Release Date: Jun 12, 2012
Record label: 4AD
Genre(s): Rap, Pop/Rock, Alternative Rap, Underground Rap, Hardcore Rap
A quick synopsis of 1997: Wu-Tang Forever, Kool Keith's Sex Style, Three 6 Mafia's Chapter 2: World Domination, and Massive Attack's Mezzanine could be found in the "New Item" sale racks at Sam Goody, theaters were showing Mortal Kombat: Annihilation, and SpaceGhostPurrp was celebrating his sixth birthday. Though he was only in elementary school at the time, the rapper/producer's no-fi mixtapes have largely sounded like bedroom transmissions from an especially creative kid paying tribute to this era with only the crudest computer technology. But SpaceGhostPurrp is more about re-imagination than revival.
Despite rolling with a name that brings to mind some sort of rejected Adult Swim cartoon character, there’s nothing buffoonish about SpaceGhostPurpp’s music. A South Floridian producer and emcee, he’s been slowly creating ripples throughout the underbelly of the Internet with a series of low-fi (and sometimes brilliantly cruddy sounding) mixtapes that excel at conjuring up a ominous vibe. Now, with Mysterious Phonk: Chronicles of SpaceGhostPurpp, he’s gone back to his dingy lab and tarted up some of his older material while adding some fresh additions to his vault.
“SpaceGhostPurrp signs to 4AD.” Those four words, spread around the blogosphere like a wild fire, changed the possibilities for mixtape rappers. After years of watching mixtape rappers rot on the vine waiting for advances from Def Jam, finally indie rock labels have started signing rappers. We eagerly await the day that other artistically vibrant mixtape rappers can get picked up by labels purporting to represent the best of the underground.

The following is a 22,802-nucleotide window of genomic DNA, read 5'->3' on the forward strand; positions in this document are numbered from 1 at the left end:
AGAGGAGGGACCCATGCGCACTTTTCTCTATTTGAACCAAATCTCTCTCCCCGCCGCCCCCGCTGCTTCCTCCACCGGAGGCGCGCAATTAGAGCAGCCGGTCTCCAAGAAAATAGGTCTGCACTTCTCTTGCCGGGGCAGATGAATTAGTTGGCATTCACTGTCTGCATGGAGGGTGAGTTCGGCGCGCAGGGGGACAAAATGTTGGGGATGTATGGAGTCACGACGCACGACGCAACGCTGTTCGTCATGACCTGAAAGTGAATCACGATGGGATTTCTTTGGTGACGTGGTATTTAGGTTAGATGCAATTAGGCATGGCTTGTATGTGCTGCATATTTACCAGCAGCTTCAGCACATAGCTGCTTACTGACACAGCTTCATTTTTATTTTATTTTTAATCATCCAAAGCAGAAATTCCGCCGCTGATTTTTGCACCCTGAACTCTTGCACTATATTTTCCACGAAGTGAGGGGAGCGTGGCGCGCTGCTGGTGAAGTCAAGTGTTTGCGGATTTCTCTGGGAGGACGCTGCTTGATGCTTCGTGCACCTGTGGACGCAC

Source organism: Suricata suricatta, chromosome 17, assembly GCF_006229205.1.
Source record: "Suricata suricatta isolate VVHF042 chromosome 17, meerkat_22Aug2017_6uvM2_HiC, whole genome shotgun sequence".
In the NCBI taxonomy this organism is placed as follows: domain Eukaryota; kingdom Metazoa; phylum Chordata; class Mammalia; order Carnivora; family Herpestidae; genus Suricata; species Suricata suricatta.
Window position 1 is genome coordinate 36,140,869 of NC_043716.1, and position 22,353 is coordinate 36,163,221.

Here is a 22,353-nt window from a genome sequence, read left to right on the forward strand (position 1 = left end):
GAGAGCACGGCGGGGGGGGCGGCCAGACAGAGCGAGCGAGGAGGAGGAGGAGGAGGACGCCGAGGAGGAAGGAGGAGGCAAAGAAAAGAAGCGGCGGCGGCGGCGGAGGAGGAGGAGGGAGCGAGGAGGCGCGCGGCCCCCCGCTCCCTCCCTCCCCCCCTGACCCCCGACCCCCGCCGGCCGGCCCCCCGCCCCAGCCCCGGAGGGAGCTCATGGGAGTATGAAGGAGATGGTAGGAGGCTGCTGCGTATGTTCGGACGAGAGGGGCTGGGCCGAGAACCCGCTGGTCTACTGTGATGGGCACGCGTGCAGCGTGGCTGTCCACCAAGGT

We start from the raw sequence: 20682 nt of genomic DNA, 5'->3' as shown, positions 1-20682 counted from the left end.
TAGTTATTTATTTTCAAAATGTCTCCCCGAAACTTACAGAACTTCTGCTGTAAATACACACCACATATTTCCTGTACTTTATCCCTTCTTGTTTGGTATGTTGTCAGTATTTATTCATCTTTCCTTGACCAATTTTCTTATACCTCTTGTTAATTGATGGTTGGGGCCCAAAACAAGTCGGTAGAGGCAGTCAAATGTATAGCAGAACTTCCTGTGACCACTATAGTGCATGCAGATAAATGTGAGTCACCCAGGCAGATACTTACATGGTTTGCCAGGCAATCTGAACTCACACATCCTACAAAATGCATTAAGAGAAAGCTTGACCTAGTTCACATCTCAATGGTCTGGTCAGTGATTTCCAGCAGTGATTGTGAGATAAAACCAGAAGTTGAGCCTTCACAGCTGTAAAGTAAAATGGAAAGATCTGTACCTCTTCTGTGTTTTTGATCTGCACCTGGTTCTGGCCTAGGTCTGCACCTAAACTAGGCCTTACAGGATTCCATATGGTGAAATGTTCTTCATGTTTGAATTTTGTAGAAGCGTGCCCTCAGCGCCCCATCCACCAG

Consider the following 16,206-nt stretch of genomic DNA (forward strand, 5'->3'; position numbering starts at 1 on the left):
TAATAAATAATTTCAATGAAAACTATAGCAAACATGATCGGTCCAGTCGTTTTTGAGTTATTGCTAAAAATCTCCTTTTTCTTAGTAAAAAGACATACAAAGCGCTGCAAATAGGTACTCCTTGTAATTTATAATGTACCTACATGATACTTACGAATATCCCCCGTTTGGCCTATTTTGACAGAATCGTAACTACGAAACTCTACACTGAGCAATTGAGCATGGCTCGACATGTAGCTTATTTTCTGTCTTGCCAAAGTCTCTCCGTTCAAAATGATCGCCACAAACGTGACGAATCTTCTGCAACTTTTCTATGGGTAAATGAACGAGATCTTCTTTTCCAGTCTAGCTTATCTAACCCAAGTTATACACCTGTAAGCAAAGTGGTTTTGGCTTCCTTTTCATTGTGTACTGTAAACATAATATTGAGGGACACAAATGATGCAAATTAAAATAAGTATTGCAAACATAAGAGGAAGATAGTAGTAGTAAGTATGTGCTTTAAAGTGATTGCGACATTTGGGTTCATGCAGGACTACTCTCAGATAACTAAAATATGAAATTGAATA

SpaceGhostPurrpMysterious Phonk: The Chronicles Of SpaceGhostPurrp[4AD; 2012]By Weston Fleming; July 19, 2012Purchase at: Insound (Vinyl) | Amazon (MP3 & CD) | iTunes | MOGImagine every sound that you’d expect from any macho, dimly-lit and explosion-filled sci-fi action flick: a few bells ringing down a burning subway tunnel, a warping bass line perfect for soundtracking an extended fight scene, some grating feedback-like synth, and a woman moaning, for good measure. Now imagine all of those sounds brought together and mixed into a three-minute instrumental. Now check "Bringing The Phonk"--the de facto title track of Miami MC-producer SpaceGhostPurrp's first commercial release, Mysterious Phonk: The Chronicles of SpaceGhostPurrp — to see how close you came to the actual thing.
Of all the artists in the post Drake/J. Cole school of using mixtape outlets like Datpiff, LiveMixtapes and stoned bloggers to build a fanbase and get a record deal, few have done it as strangely as SpaceGhostPurrp. His influences are so defiantly mid-‘90s (most directly Three 6 Mafia’s underground collections and Da Beatminerz brooding thuggery) that he’s thrown gaudy statements onto his tapes’ Pen & Pixel inspired cover arts like “Best Album of 1995!” And whether one approached his NASA series of chopped & screwed ephemera or his street albums, the mix was intentionally drowned in lost noise, Mortal Kombat samples and other attempts to sound like SpaceGhostPurrp was recording on little more than a cassette deck in between blunt rips and Mortal Kombat II tournaments.
Cloud rap feels like a crossroads, not so much in hip-hop itself as in hip-hop listenerdom. Scalar art criticism’s had its atomists at least since evaluation and archival became a private and vaguely autistic affair — the lyric vibe versus the ‘music’ vibe, overlapping but fundamentally occupying different ‘wavelengths,’ is somehow more intuitive and, perhaps correspondingly, more dangerous. Personally, I think this convenient parse can account for the overwhelming selection of Bob Dylan books in the music section at my local bookstore.